Movie Mom

Movie Mom


About Schmidt

posted by rkumar
A-
Lowest Recommended Age:Mature High Schooler
MPAA Rating:R
Profanity:Very strong language
Nudity/Sex:Nudity and explicit sexual references
Alcohol/Drugs:Drinking, smoking, and drug use
Violence/Scariness:Mild
Diversity Issues:All characters white
Movie Release Date:2002

Warren Schmidt (Jack Nicholson) sits at his desk as though he was standing at attention during a full-dress inspection. As he watches the clock move from 4:58 to 5:00, he is as clenched as a fist.

It is Warren’s last day on the job as an actuary for the appropriately-named Woodman insurance company. He has coped with a life of disappointment and emptiness through rigidity. He is stingy with words, money, and emotion. He does not confide in anyone but us, the audience and a little boy in Africa he “adopted” by agreeing to send him $22 a month. When Schmidt tells us that he looks over at his wife and wonders who that old woman is, we know that when he looks in the mirror he wonders who that old man is, too.

Schmidt’s daughter Jeannie (Hope Davis) is getting married to Randall, a man with a mullet who sells waterbeds (Dermot Mulroney), and this is just one more in a series of disappointments. When Schmidt’s wife dies, and then when he finds out that she was keeping a secret from him, he becomes completely unstuck from his moorings. He may have hated his life before, but at least he knew what he was supposed to do and had the luxury of blaming someone else for everything he did not like. His only satisfaction – that of playing by a set of rules he understood and supported in theory – now seems foolish. He takes the huge motor home his wife made him buy and sets off in it toward his daughter’s house. And in the grandest tradition of story-telling, it is a journey that is both physical and psychological.

He plans to try to stop the wedding, but after a lifetime of going along with other people’s rules, he has no idea of how to proceed. The best he can do is make a weak protest to his daughter, who lets him know that his support is much more valuable to her than his advice.

Nicholson is mesmerizing. His Schmidt is funny, irritating, pitiable, and utterly heartbreaking. Kathy Bates, as Randall’s mother, is magnificent in a performance that is full-bodied (in both senses of the word). The details of middle American ceremonies – the retirement party, the funeral, the wedding – are all just right, sharply observed but affectionate.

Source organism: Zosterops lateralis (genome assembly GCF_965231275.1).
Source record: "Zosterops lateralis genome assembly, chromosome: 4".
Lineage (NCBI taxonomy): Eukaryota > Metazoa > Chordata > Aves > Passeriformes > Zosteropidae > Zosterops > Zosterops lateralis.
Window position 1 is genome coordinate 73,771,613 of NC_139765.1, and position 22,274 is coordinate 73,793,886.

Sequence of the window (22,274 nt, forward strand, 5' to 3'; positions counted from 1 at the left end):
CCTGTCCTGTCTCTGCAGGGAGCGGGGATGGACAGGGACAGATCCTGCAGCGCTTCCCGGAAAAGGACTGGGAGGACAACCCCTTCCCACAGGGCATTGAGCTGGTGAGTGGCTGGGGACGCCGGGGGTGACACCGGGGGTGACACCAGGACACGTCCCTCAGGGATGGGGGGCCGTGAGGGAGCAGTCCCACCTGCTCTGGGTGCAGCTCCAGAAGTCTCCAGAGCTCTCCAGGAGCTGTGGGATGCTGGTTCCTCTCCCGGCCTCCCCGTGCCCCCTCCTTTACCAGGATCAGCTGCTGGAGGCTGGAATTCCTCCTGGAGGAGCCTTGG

Parents should know that the movie includes very strong language and sexual references and situations, including adultery. Characters drink and smoke. There are tense and sad family scenes that may upset some viewers.

Families who see this movie should talk about why Schmidt confided in a little boy he had never met instead of any of his friends or family. What do you think he will do next? What should he do? What should he have done that would have made him happier?

Families who enjoy this movie will also enjoy Harry and Tonto with an Oscar-winning performance by Art Carney.



Previous Posts

Little Orphan Annie: From Comic Strip to Radio, Broadway, Television, and Two Movies
The spunky little girl with the curly red hair and a dog named Sandy began as Little Orphan Annie in 1924, created by Harold Gray.  Her pluck, self-sufficiency, and resilience cau

posted 8:00:48am Dec. 18, 2014 | read full post »

A Trailer for A Movie You'll Never See: Moonquake Lake with Mila Kunis and Rihanna
"Moonquake Lake" has a lot of star power behind it -- "LEGO Movie" directors Chris Miller and Phil Lord and stars Mila Kunis, Ashton Kutcher, and Rihanna. And it looks....intriguing, some sort of "Twilight"-style supernatural teen romance. It just isn't real. "Moonquake Lake" is a movie with

posted 3:54:43pm Dec. 17, 2014 | read full post »

New Additions to the National Film Registry: 2014
The Library of Congress has announced this year's additions to the National Film Registry. 25 “culturally, historically or aesthetically” significant titles are added each year, under the terms of the National Film Preservation Act. The films must be at least 10 years old. The Librarian makes

posted 12:34:12pm Dec. 17, 2014 | read full post »

Black Reel Awards Nominations 2014
One of the great pleasures of this time of year is voting for so many of my favorite filmmakers as a part of the Black Reel Awards. Thanks, as ever, to Tim Gordon for allowing me to participate. I think it is fair to say we had more and better choices this year than we ever have before. Here are

posted 9:14:29am Dec. 17, 2014 | read full post »

A Hannukah Version of "Shake it Off!"
[iframe width="560" height="315" src="//www.youtube.com/embed/NoHp2Rq8sMI?rel=0" frameborder="0"]

posted 8:00:41am Dec. 17, 2014 | read full post »




Report as Inappropriate

You are reporting this content because it violates the Terms of Service.

All reported content is logged for investigation.